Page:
Finding Success in Failure: Building an Engaging Culture

Mike Bensi
June 9, 2017


It’s easy to think that bad things can’t happen to your organization when things are going well. But signs of trouble can hide themselves during periods of growth. And when left ignored, these issues can cripple a company.

Recognizing these issues is best understood by telling the story of a rapidly growing company. They increased their number of employees twelve-fold over a 24-month period. Their customer base grew to the tens of millions within a similar period. From the outside, this company had arrived as a major disrupter in their industry.

However, this growing company started to fall apart from the inside. It became publish news that lavish parties with incidences of sexual harassment occurred and were presented to leadership, but no action was taken. They ultimately favored financial gain over abiding by the law and valuing their employees.

Have you guessed which company this is yet? This story is one that continues to unfold with Uber. Unfortunately, this past year has also proved that these issues aren’t isolated to one organization. Other companies, such as Thinx and Zenefits, have had a similar rise in popularity and success, but internal issues stalled or stopped their incredible growth.

It’s easy to think these stories wouldn't happen within your organization. You may say those companies are too big, and they grew too fast. But the truth is we need to listen to these stories to understand what went wrong and learn from these common failures.

Treat employees as your top customers

Uber was (and still is) known for their superior customer service, but as we’ve learned over the past month, they didn’t treat their employees the same way. Thinx prides themselves on empowering women, but their leadership sexually harassed their female employees. If we aren’t treating our employees as our number one customer, the truth can come out in harsh ways. This blog has great ideas for showing your employees you truly care about them. Make sure you’re connecting with your employees and they’re buying in to your organization.

Live your values as non-negotiables

Zenefits pressured employees by setting them up with clients before they got their license to sell policies. Reports also showed they provided ways to cheat on training courses and other ways to cut corners. Uber lowered wages of employees to get a higher profit line for investors. Creating and living out your values is like setting the foundation before building the house. Without a strong foundation, the house will not be stable for the long run. This piece features a great plan for discovering your company’s unique values. Learn more about how your company’s culture can be your biggest value proposition.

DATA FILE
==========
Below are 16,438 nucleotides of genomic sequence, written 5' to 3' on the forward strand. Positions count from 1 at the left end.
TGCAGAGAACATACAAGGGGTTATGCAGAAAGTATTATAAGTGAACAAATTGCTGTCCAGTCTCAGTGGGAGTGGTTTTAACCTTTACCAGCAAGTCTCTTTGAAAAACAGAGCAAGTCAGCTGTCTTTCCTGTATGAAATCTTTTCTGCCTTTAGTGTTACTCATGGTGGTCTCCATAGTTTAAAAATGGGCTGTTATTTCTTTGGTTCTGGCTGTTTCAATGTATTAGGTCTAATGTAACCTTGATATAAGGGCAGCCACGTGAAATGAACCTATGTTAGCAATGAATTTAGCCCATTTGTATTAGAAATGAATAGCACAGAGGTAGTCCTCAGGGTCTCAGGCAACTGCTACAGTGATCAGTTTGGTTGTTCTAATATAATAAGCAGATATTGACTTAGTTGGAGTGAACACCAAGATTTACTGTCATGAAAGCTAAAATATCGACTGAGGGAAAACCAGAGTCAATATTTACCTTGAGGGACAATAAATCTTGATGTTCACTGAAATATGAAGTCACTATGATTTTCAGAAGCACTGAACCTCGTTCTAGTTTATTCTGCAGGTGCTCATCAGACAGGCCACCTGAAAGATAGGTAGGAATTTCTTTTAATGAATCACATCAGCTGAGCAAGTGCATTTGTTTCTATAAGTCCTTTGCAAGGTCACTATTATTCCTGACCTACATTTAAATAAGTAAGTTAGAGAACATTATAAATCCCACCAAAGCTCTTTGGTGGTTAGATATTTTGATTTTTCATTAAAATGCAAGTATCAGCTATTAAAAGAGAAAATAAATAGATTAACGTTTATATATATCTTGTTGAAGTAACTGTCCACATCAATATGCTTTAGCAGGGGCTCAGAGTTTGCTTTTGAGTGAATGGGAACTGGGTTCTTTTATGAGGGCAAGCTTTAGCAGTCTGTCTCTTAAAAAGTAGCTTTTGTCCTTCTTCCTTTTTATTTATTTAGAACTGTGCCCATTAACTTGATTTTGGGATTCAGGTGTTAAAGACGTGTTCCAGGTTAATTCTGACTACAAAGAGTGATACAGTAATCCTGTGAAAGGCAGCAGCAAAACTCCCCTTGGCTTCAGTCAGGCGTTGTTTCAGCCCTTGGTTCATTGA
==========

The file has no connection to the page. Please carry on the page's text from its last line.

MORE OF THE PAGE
Don’t rely on perks to help with engagement

As these companies grew, so did the lavish perks they provided to their employees, including movie star themed conference rooms, kegs in the office, and partying on company time. This not only gets expensive, but in these cases, it gets you in trouble. Providing more perks doesn’t help distinguish companies as better or different. And it definitely doesn’t help with engagement. To truly be different, create a "value chain " so each stage of the employee experience links to the next, forming a more valuable experience overall. Our mission and values need to connect to the goals of the employee. And we treat employees during the onboarding process as well as we treat our customers during the sales process. And we give feedback as openly as we would receive it from our own customers.

Each of these issues started small. As the companies continued to grow, so did the problems. Instead of going away, the problems magnified in scale with the companies’ size. If there is a problem within the company, it will show itself, one way or another. The challenge for leaders is to address and face the issues now when they’re small and manageable, rather than having to address an Uber-sized problem in the future.

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